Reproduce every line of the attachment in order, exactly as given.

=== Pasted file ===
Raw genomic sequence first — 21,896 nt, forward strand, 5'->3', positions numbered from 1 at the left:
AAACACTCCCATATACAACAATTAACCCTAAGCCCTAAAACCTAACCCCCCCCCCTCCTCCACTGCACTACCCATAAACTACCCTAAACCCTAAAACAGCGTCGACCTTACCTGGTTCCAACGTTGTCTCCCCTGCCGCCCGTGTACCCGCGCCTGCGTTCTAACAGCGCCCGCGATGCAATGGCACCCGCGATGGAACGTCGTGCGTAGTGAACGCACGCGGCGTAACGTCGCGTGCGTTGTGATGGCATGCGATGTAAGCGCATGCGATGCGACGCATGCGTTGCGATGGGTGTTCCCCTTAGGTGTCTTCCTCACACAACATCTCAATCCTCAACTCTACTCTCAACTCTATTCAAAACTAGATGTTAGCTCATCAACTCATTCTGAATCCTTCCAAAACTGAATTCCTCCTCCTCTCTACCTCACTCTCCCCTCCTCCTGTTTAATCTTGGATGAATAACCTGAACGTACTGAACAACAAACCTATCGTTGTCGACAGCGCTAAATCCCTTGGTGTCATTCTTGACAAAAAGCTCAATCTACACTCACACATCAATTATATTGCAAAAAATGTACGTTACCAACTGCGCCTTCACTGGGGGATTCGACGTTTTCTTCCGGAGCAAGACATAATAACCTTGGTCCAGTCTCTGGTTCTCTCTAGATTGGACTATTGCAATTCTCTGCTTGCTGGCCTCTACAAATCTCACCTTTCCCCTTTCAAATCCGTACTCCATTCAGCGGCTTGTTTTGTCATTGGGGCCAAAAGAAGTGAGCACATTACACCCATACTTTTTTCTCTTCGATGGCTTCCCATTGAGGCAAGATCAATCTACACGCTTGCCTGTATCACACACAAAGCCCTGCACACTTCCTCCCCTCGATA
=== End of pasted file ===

Raw genomic sequence first — 21,896 nt, forward strand, 5'->3', positions numbered from 1 at the left:
AAACACTCCCATATACAACAATTAACCCTAAGCCCTAAAACCTAACCCCCCCCCCTCCTCCACTGCACTACCCATAAACTACCCTAAACCCTAAAACAGCGTCGACCTTACCTGGTTCCAACGTTGTCTCCCCTGCCGCCCGTGTACCCGCGCCTGCGTTCTAACAGCGCCCGCGATGCAATGGCACCCGCGATGGAACGTCGTGCGTAGTGAACGCACGCGGCGTAACGTCGCGTGCGTTGTGATGGCATGCGATGTAAGCGCATGCGATGCGACGCATGCGTTGCGATGGGTGTTCCCCTTAGGTGTCTTCCTCACACAACATCTCAATCCTCAACTCTACTCTCAACTCTATTCAAAACTAGATGTTAGCTCATCAACTCATTCTGAATCCTTCCAAAACTGAATTCCTCCTCCTCTCTACCTCACTCTCCCCTCCTCCTGTTTAATCTTGGATGAATAACCTGAACGTACTGAACAACAAACCTATCGTTGTCGACAGCGCTAAATCCCTTGGTGTCATTCTTGACAAAAAGCTCAATCTACACTCACACATCAATTATATTGCAAAAAATGTACGTTACCAACTGCGCCTTCACTGGGGGATTCGACGTTTTCTTCCGGAGCAAGACATAATAACCTTGGTCCAGTCTCTGGTTCTCTCTAGATTGGACTATTGCAATTCTCTGCTTGCTGGCCTCTACAAATCTCACCTTTCCCCTTTCAAATCCGTACTCCATTCAGCGGCTTGTTTTGTCATTGGGGCCAAAAGAAGTGAGCACATTACACCCATACTTTTTTCTCTTCGATGGCTTCCCATTGAGGCAAGATCAATCTACACGCTTGCCTGTATCACACACAAAGCCCTGCACACTTCCTCCCCTCGATA